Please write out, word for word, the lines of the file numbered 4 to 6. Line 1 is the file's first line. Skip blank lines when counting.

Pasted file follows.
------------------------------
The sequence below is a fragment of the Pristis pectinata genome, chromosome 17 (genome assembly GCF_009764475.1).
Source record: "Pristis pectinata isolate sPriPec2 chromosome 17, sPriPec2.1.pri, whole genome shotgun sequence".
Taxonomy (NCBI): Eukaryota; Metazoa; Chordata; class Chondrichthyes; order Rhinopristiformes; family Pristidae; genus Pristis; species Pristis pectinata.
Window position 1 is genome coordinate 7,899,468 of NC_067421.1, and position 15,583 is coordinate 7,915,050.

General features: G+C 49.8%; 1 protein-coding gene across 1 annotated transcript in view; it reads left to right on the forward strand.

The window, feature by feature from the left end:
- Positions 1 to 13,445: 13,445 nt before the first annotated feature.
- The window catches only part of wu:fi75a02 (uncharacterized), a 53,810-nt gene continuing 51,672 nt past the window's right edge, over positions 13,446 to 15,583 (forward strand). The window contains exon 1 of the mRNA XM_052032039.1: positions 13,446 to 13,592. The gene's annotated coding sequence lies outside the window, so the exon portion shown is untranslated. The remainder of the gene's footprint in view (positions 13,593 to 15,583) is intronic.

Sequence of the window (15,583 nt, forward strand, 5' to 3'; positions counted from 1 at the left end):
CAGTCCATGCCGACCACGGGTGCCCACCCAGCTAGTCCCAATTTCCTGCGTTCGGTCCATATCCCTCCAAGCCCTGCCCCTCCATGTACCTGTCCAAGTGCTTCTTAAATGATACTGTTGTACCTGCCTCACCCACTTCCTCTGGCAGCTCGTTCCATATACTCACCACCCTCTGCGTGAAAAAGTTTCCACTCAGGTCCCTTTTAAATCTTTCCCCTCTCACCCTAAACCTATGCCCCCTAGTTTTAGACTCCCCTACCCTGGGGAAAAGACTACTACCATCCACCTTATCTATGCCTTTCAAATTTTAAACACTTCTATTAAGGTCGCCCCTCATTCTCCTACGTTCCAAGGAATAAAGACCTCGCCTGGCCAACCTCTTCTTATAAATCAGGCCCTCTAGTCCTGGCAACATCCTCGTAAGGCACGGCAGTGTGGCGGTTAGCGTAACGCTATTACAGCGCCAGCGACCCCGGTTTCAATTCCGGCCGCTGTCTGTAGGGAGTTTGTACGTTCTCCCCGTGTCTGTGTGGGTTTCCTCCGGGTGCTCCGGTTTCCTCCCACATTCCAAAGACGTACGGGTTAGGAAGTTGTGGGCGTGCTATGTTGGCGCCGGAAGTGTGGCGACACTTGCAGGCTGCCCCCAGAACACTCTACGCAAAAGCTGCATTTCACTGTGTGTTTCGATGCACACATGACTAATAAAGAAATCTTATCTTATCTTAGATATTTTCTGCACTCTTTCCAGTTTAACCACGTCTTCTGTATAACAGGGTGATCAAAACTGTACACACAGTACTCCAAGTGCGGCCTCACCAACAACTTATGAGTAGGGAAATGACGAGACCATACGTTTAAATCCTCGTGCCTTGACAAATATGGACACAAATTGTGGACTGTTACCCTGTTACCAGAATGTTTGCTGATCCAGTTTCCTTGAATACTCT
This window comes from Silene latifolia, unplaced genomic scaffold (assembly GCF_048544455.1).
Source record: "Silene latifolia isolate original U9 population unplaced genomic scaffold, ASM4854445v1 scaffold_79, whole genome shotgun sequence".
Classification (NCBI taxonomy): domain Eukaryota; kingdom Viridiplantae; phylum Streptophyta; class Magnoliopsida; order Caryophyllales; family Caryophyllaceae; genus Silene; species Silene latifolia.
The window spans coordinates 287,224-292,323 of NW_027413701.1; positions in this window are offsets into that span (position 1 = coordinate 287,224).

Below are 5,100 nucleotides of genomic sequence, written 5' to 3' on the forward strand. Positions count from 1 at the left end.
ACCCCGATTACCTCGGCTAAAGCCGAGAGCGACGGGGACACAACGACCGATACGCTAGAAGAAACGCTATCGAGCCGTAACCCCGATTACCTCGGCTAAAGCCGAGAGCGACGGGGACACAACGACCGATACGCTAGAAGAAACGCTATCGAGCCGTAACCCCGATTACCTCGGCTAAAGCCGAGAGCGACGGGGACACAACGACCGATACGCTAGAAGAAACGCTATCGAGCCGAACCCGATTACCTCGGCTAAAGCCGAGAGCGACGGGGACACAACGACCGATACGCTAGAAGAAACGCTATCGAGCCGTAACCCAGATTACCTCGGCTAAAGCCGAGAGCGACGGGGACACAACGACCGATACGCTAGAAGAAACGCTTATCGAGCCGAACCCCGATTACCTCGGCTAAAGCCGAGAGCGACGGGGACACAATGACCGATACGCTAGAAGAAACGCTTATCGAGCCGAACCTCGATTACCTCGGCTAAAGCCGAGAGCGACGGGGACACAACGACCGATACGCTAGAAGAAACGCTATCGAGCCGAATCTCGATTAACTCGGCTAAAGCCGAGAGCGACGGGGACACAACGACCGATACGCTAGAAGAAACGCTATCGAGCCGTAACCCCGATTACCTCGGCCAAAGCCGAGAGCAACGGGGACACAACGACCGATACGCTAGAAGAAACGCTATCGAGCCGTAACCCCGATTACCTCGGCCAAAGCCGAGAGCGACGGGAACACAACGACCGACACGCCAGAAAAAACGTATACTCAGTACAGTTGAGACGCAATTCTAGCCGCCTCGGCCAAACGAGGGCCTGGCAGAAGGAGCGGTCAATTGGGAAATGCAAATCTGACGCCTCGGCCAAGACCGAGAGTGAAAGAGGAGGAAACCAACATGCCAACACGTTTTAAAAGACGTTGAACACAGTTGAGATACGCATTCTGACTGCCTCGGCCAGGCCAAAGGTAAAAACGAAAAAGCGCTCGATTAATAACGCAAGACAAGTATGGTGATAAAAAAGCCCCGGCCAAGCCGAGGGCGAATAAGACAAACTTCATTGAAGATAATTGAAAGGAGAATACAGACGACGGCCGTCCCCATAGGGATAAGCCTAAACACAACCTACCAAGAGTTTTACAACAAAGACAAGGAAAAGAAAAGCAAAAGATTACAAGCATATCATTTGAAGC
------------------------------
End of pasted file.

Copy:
Window position 1 is genome coordinate 7,899,468 of NC_067421.1, and position 15,583 is coordinate 7,915,050.

General features: G+C 49.8%; 1 protein-coding gene across 1 annotated transcript in view; it reads left to right on the forward strand.

The window, feature by feature from the left end: